Identity theft is one of the most common forms of cybercrime taking hold across the nation today. In fact, a recent study by the FTC estimates a 113% increase in identity theft since 2019. Rising unemployment rates due to the pandemic have only been adding fuel to the fire. As these figures continue to rise, identity thieves seized the opportunity to scam roughly $36 billion in unemployment payments from American workers last year alone. As Congress continues to pass legislation getting money to unemployed workers, criminals are finding new ways of getting their hands on that money as well.
Contributing to the rise in several types of identity theft, is the act of mail theft and document theft. Mail, even junk mail, contains a wide array of personal information that thieves can use to perpetrate their crimes. The EPA estimates that four million tons of junk mail are produced annually. Even worse, 50% of that mail is unsolicited. Many people are quick to throw these unwanted documents in the trash as soon as they receive them, rather than have them securely shredded.
Shred Nations recently sat down with Jamie from Philadelphia, a real-life victim of identity theft. Although Jamie wasn’t the victim of mail theft, his story does involve the theft of sensitive documents from work. This is his story.
Identity Theft Comes in a Variety of Forms
What many people don’t know is that identity theft can happen in a variety of ways. According to experian.com, there are roughly 20 different types of identity theft that exist today. Jamie’s story isn’t new, and is continuing to become more common. The fastest growing type of identity theft is exactly what he experienced, synthetic identity theft.
Even though it sounds quite sophisticated, the process itself is actually quite simple. In its most basic form, a thief is able to cobble together a new identity utilizing a combination of real and fake information. As Jamie mentioned, information was stolen from several different people in his office complex. Just a few small bits of personal information, and the thieves were off to the races.
“They don’t need much,” Jamie says. The experian.com report mentions that victims often find out about these crimes when they start receiving phone calls or emails about accounts they’ve opened, or in Jamie’s case, a series of collection calls. “To this day I get phone calls for a Robert [redacted]. They say that I owe him money, or he owes them. I don’t know what he did, but to this day I get collection calls for Robert.”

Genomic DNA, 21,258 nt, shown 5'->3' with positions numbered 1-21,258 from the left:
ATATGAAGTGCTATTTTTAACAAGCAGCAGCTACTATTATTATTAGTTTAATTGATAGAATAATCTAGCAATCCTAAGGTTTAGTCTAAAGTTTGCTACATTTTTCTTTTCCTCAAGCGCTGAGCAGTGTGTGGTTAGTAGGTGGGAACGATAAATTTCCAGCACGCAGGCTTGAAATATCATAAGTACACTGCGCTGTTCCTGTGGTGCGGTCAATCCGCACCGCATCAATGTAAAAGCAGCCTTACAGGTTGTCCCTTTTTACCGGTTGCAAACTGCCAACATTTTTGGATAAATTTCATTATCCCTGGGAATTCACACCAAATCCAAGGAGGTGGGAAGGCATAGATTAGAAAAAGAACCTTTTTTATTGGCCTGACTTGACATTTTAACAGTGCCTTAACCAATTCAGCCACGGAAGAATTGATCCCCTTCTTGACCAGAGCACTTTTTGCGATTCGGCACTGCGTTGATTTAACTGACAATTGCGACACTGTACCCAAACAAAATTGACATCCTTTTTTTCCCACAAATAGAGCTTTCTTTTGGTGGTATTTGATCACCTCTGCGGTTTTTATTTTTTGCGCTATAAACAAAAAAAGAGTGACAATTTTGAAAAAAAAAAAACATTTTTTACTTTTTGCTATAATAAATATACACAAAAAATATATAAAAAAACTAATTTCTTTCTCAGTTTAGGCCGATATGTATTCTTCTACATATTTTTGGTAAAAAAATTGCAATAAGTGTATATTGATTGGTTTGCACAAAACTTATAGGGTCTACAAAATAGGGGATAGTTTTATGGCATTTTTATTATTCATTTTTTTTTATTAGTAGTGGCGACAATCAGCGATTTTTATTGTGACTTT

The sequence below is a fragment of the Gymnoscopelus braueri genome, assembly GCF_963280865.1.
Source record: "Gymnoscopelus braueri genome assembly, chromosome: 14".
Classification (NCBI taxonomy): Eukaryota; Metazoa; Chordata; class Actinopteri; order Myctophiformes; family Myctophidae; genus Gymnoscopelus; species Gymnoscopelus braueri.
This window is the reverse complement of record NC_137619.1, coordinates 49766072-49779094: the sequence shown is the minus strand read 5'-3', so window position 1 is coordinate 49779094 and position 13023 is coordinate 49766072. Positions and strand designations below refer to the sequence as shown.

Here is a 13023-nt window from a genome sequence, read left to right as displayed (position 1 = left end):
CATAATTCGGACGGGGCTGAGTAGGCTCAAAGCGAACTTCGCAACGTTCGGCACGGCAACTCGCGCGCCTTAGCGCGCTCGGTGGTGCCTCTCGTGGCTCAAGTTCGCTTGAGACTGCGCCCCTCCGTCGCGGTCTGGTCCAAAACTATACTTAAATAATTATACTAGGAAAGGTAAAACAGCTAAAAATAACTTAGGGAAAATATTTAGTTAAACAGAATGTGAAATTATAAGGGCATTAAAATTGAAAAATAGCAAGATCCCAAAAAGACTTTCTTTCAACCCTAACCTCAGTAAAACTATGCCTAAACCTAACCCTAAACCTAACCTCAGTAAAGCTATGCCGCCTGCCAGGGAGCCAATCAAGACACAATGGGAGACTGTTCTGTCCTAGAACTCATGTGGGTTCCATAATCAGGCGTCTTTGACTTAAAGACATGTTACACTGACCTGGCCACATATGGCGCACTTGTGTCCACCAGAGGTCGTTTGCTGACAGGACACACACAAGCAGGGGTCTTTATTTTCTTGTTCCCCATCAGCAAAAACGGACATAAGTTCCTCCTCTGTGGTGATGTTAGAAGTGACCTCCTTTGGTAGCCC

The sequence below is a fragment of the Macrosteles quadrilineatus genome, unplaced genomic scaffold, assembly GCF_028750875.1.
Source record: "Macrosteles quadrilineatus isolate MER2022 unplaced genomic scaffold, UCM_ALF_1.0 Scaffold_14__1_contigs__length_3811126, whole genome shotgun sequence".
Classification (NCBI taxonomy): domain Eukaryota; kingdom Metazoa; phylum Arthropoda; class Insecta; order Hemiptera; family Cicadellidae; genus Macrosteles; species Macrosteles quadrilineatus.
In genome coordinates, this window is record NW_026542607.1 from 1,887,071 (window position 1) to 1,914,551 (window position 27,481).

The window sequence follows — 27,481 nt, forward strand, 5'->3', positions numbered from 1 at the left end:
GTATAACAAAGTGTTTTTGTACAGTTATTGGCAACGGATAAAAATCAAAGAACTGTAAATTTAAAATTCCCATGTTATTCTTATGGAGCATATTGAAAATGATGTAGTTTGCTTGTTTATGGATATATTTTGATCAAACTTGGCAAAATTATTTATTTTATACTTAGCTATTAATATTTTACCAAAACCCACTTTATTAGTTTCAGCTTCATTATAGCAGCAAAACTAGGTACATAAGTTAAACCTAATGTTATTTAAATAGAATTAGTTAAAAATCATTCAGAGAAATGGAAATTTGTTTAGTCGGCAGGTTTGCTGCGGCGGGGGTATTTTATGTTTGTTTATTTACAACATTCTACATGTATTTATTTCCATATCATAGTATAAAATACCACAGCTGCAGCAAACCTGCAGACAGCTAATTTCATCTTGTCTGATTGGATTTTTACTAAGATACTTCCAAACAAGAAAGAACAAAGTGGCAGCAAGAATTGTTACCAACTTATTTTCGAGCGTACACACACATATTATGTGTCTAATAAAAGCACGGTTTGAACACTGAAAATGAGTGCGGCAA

Identity Theft Leading to Tax Fraud
The most startling piece of information to come out of Jamie’s story, was the thieves’ attempt at tax fraud. It turns out that in this particular case, they filed or attempted to file tax returns on behalf of Jamie and several other people in his building. In one of these cases, Jamie explains “the woman downstairs actually had the cops come to her house, because her check had already gone out and it looked like she was trying to double-dip.” A few days later, when Jamie went to file his taxes, he was told that it looked like he had already done so. Since his check hadn’t yet gone out, he was able to contact the IRS and begin the process of straightening things out.
Unfortunately, this process would cost Jamie and his wife some serious time and money. “We spent almost ten grand in lawyers fees, just to get the taxes fixed”. The IRS was at one point accusing them of being the thieves, so Jamie reiterated that this isn’t just a simple fix. “You have to get a lawyer. You have to have someone who knows how to prove that you are who you are.”
Have a Plan
Luckily, there are a number of steps you can take to protect yourself. First and foremost, shred any sensitive documents you no longer need. If you’re unable to do so immediately, it’s best to come up with an organized system until the time comes that you are able to shred them. This step is crucial, and must be thoroughly explained to everyone in the company or household. As careful as Jamie was, some documents still ended up in places that they were easily accessible to thieves.
Jamie eventually bought a personal shredder for his home and office, but he admits that if his company was any larger, he’d hire an on-site shredding company to dispose of his documents in person. “The amount of paperwork that goes through even a small business, with the amount of information on it, if it went to people that knew what they were doing…you definitely need to take some kind of protocol.”
Shred Nations offers a variety of destruction services, and they may be more affordable than you think. From on-site shredding to off-site, even ship ‘n’ shred and scheduled shredding, these costs pale in comparison to the cost of fighting identity theft or corporate data breaches. From one of our previous interviews, cybersecurity CEO Chase Norlin, mentioned that 60% of businesses that experience data breaches go out of business within six months.
Don’t Wait Until it’s Too Late
Being the owner of a company that installs office furniture, Jamie confirmed that the above statistic is “absolutely true”. He went on to elaborate “we have lost clients because they’ve had data breaches, and within half a year their building is empty and we’re putting in furniture for a new client.”
Don’t wait until it’s too late, or think that it can’t happen to you. This story illustrates that even though Jamie and his employees were being extra careful, mistakes can still happen. The cost of having documents securely shredded, significantly outweighs the cost of fixing a data breach.
Get Free Estimates on Document Shredding Near You
Shred Nations is partnered with an extensive network of shredding professionals, ready to take on any size shredding project. To get free, no-obligation quotes on shredding for your home or business, Give us a call at (800) 747-3365 or fill out the form on the page.